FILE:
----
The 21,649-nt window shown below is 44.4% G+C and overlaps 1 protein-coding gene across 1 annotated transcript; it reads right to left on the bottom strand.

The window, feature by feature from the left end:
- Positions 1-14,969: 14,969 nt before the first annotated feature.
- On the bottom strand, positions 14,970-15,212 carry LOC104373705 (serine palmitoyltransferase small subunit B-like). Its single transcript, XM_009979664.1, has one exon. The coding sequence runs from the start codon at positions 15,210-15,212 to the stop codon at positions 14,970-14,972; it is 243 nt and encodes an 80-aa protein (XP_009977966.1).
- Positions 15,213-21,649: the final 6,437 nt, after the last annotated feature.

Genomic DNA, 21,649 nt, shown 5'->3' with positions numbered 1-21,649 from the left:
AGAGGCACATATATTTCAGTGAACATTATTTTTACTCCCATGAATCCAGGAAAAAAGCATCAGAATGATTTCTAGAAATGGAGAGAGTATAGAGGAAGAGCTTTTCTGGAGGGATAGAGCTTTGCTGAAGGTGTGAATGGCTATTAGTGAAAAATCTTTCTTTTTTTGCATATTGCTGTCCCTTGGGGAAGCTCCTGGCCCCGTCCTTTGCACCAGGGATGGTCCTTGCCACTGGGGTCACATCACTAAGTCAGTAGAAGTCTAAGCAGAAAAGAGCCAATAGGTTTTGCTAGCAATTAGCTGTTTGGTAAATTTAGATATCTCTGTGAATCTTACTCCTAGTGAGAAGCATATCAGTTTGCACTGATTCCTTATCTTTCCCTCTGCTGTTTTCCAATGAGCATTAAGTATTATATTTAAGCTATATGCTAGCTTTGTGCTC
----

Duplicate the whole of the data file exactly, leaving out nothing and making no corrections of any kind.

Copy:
The 21,649-nt window shown below is 44.4% G+C and overlaps 1 protein-coding gene across 1 annotated transcript; it reads right to left on the bottom strand.

The window, feature by feature from the left end:
- Positions 1-14,969: 14,969 nt before the first annotated feature.
- On the bottom strand, positions 14,970-15,212 carry LOC104373705 (serine palmitoyltransferase small subunit B-like). Its single transcript, XM_009979664.1, has one exon. The coding sequence runs from the start codon at positions 15,210-15,212 to the stop codon at positions 14,970-14,972; it is 243 nt and encodes an 80-aa protein (XP_009977966.1).
- Positions 15,213-21,649: the final 6,437 nt, after the last annotated feature.

Genomic DNA, 21,649 nt, shown 5'->3' with positions numbered 1-21,649 from the left:
AGAGGCACATATATTTCAGTGAACATTATTTTTACTCCCATGAATCCAGGAAAAAAGCATCAGAATGATTTCTAGAAATGGAGAGAGTATAGAGGAAGAGCTTTTCTGGAGGGATAGAGCTTTGCTGAAGGTGTGAATGGCTATTAGTGAAAAATCTTTCTTTTTTTGCATATTGCTGTCCCTTGGGGAAGCTCCTGGCCCCGTCCTTTGCACCAGGGATGGTCCTTGCCACTGGGGTCACATCACTAAGTCAGTAGAAGTCTAAGCAGAAAAGAGCCAATAGGTTTTGCTAGCAATTAGCTGTTTGGTAAATTTAGATATCTCTGTGAATCTTACTCCTAGTGAGAAGCATATCAGTTTGCACTGATTCCTTATCTTTCCCTCTGCTGTTTTCCAATGAGCATTAAGTATTATATTTAAGCTATATGCTAGCTTTGTGCTC